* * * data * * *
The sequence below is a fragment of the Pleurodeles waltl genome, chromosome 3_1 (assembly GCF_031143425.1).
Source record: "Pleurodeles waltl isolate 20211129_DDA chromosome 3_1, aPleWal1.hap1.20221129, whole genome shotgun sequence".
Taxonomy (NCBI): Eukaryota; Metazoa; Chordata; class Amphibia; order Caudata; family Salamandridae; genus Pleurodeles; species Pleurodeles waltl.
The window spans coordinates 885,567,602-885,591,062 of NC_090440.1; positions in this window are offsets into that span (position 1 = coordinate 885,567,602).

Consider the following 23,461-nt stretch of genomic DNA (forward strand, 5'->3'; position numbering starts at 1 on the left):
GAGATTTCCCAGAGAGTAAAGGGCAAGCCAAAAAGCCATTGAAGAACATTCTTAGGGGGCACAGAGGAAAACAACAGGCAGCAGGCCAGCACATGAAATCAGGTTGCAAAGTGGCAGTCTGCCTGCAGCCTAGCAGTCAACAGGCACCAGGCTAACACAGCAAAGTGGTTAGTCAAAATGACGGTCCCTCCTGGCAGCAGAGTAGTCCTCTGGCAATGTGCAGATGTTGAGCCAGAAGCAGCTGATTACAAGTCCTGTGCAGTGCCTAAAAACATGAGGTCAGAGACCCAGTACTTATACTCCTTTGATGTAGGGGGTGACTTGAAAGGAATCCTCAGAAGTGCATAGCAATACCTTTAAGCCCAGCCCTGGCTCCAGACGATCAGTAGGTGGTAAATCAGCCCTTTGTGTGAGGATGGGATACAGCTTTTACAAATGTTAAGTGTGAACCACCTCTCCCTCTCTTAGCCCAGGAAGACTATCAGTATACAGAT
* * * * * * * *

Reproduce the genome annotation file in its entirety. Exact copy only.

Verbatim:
The sequence below is a fragment of the Pleurodeles waltl genome, chromosome 3_1 (assembly GCF_031143425.1).
Source record: "Pleurodeles waltl isolate 20211129_DDA chromosome 3_1, aPleWal1.hap1.20221129, whole genome shotgun sequence".
Taxonomy (NCBI): Eukaryota; Metazoa; Chordata; class Amphibia; order Caudata; family Salamandridae; genus Pleurodeles; species Pleurodeles waltl.
The window spans coordinates 885,567,602-885,591,062 of NC_090440.1; positions in this window are offsets into that span (position 1 = coordinate 885,567,602).

Consider the following 23,461-nt stretch of genomic DNA (forward strand, 5'->3'; position numbering starts at 1 on the left):
GAGATTTCCCAGAGAGTAAAGGGCAAGCCAAAAAGCCATTGAAGAACATTCTTAGGGGGCACAGAGGAAAACAACAGGCAGCAGGCCAGCACATGAAATCAGGTTGCAAAGTGGCAGTCTGCCTGCAGCCTAGCAGTCAACAGGCACCAGGCTAACACAGCAAAGTGGTTAGTCAAAATGACGGTCCCTCCTGGCAGCAGAGTAGTCCTCTGGCAATGTGCAGATGTTGAGCCAGAAGCAGCTGATTACAAGTCCTGTGCAGTGCCTAAAAACATGAGGTCAGAGACCCAGTACTTATACTCCTTTGATGTAGGGGGTGACTTGAAAGGAATCCTCAGAAGTGCATAGCAATACCTTTAAGCCCAGCCCTGGCTCCAGACGATCAGTAGGTGGTAAATCAGCCCTTTGTGTGAGGATGGGATACAGCTTTTACAAATGTTAAGTGTGAACCACCTCTCCCTCTCTTAGCCCAGGAAGACTATCAGTATACAGAT